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Monday, September 12, 2011

Santa Julia Torrontes: Like Drinking Fresh Flowers

Posted By on Mon, Sep 12, 2011 at 10:10 AM

click to enlarge aug11_heb_sa_wine.preview_300x300.jpg
Argentina is working hard on marketing Malbec as its signature grape, but I prefer Torrontes.

For one thing, unlike Malbec, which was imported from France, Torrontes may actually be indigenous to Argentina. People used to believe it was the same as a grape of the same name in Spain's Galicia region, which is how it got the name. But DNA testing has shown they're not related, and in fact Torrontes has interesting parentage -- it appears to be a cross of the rather boring but hardy Mission grape once prominent in California with the floral, expressive Muscat of Alexandria.

In other words, it's like the offspring of an accountant and a flamboyant stage actress.

A good Torrontes is very floral, and Santa Julia Mendoza Torrontes 2010 doesn't disappoint. Floral aromas leap from the glass, along with some ripe apple; it's a pleasure just to smell it.

On the palate, it's more restrained, with that accountant background. The Zuccardi family who make the wine told me they add acid to the wine to keep it fresh and lively. This is kind of a no-no for extreme wine geeks, so I found myself charmed by their honesty, and besides, I'd rather have a lively wine than a flabby one.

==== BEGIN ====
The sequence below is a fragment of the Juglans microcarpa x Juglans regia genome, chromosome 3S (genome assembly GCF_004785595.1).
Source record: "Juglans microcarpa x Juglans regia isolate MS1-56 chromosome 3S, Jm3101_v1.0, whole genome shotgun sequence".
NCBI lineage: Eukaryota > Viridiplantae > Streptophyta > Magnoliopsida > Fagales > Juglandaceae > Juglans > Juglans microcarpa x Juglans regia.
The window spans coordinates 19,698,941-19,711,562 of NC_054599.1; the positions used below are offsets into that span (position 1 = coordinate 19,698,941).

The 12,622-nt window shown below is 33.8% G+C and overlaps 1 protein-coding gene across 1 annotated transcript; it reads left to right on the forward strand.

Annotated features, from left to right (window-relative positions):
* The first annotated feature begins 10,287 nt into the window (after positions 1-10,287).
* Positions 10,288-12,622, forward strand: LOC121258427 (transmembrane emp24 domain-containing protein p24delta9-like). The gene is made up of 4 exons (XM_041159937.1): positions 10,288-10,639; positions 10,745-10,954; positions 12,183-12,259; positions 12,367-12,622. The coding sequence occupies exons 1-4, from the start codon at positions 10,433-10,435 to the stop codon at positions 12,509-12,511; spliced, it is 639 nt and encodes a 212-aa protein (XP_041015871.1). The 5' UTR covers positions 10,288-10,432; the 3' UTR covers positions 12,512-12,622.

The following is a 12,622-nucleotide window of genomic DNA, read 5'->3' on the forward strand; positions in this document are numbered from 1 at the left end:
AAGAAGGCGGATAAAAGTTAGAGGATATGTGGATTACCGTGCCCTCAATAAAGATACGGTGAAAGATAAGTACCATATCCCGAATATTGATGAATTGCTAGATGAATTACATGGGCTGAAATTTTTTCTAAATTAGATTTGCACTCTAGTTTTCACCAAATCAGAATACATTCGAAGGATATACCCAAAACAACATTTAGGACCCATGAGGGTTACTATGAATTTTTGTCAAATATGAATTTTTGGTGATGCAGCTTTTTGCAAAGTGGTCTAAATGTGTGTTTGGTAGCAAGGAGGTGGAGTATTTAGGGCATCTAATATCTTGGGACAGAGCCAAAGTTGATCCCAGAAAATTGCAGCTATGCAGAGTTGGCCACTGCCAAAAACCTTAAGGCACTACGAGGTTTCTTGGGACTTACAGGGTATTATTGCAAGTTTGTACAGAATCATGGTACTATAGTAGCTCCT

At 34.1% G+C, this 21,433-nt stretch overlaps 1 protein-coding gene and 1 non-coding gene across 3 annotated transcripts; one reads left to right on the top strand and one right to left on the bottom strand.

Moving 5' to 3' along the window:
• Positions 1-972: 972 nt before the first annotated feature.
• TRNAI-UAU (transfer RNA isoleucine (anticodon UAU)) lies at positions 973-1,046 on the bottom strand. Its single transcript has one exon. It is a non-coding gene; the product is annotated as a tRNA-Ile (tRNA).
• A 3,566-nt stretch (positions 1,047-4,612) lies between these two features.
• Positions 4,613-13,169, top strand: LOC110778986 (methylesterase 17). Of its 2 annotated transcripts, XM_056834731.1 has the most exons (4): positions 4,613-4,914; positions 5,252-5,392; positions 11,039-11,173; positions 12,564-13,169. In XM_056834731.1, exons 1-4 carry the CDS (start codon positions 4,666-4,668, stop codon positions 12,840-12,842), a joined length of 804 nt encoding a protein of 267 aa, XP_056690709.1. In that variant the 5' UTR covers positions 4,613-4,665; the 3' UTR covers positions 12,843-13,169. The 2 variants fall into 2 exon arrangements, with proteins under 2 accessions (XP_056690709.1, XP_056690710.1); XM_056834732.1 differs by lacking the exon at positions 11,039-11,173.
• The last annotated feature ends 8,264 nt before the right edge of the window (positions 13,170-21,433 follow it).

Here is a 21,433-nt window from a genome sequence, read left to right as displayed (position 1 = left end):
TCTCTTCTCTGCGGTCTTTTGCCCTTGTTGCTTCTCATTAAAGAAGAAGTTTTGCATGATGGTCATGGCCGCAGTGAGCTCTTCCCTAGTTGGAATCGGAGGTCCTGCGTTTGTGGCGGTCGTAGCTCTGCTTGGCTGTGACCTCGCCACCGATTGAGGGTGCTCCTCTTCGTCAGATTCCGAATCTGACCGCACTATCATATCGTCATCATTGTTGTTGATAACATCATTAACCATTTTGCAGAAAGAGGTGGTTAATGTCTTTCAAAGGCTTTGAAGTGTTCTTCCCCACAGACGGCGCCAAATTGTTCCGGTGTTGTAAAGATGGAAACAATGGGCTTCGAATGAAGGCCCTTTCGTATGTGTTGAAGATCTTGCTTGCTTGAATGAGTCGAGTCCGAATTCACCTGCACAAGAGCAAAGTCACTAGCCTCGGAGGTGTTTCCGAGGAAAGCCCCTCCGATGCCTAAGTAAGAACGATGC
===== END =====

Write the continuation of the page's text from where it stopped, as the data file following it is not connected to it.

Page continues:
Because it is so aromatic, it stands up well to fish dishes that have something going on atop them. We had it with pan-fried cod topped with an olive tapenade. You might also try it with chicken cooked with floral herbs like rosemary or thyme.

The bottle claims that the wine is sustainable, but in the wine world that's such a broadly defined term that I generally ignore it. However, the Zuccardi family seems very genuine and I find their claims of social and environmental responsibility believable.

The clan established itself in the wine business because the patriarch is an engineer who developed the irrigation system that allowed so many of his neighbors to grow wine grapes in the Mendoza region, an arid, high-altitude desert. It's possible that without the Zuccardis, the Mendoza wines we love today wouldn't exist.

Heavy thoughts for a light, pretty wine. It costs $10 at San Francisco Wine Trading Company. Whole Foods also carries some Santa Julia wines, though I'm not sure which if any local stores have this one. You could call and ask; that stimulates demand, and a family that makes a good wine this cheaply should be rewarded.

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W. Blake Gray


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